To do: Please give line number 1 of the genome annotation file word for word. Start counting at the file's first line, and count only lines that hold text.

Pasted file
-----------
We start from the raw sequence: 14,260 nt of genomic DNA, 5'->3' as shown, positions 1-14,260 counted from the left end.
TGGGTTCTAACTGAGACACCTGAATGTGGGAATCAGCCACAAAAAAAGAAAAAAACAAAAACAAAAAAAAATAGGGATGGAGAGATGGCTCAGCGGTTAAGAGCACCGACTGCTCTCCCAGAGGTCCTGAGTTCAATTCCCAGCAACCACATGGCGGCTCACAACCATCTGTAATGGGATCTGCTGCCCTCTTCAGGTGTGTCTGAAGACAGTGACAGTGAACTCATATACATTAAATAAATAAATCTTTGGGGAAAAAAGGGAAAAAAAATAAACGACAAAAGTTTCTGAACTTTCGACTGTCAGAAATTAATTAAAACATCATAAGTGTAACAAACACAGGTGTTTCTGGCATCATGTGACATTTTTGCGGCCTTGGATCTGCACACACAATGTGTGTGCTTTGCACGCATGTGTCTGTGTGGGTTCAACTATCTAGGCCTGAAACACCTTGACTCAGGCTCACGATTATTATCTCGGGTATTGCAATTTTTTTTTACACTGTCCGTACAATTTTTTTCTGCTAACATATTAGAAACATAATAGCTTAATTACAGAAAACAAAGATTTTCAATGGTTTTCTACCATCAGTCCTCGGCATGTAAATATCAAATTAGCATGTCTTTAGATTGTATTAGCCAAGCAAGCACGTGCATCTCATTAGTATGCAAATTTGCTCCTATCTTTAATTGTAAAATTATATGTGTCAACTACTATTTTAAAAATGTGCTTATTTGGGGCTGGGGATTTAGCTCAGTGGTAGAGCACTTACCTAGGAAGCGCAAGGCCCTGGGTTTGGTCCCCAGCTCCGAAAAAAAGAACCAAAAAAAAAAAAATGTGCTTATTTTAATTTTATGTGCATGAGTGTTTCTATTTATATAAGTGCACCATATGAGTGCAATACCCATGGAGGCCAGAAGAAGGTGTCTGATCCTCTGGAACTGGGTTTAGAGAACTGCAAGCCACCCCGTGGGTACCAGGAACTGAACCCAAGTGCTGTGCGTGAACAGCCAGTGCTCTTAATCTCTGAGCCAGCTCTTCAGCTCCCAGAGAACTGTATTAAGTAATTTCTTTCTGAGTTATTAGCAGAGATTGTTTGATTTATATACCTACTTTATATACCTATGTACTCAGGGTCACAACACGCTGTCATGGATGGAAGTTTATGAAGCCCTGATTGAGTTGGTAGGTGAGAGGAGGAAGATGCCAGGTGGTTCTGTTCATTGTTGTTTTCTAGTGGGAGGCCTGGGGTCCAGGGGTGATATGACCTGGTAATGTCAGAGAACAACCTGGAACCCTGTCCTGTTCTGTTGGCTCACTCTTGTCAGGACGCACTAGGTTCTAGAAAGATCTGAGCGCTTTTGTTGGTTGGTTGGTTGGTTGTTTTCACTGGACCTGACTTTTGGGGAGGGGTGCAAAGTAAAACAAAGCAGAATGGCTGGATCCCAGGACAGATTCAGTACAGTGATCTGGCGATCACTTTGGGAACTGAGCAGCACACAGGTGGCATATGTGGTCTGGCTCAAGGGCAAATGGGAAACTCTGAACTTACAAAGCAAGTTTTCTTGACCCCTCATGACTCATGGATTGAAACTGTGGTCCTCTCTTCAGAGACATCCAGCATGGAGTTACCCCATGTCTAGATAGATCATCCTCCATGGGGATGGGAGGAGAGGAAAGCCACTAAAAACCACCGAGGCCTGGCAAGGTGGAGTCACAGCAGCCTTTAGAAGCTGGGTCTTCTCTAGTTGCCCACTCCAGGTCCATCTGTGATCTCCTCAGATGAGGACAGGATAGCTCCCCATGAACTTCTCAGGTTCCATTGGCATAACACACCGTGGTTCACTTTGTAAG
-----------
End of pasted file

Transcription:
We start from the raw sequence: 14,260 nt of genomic DNA, 5'->3' as shown, positions 1-14,260 counted from the left end.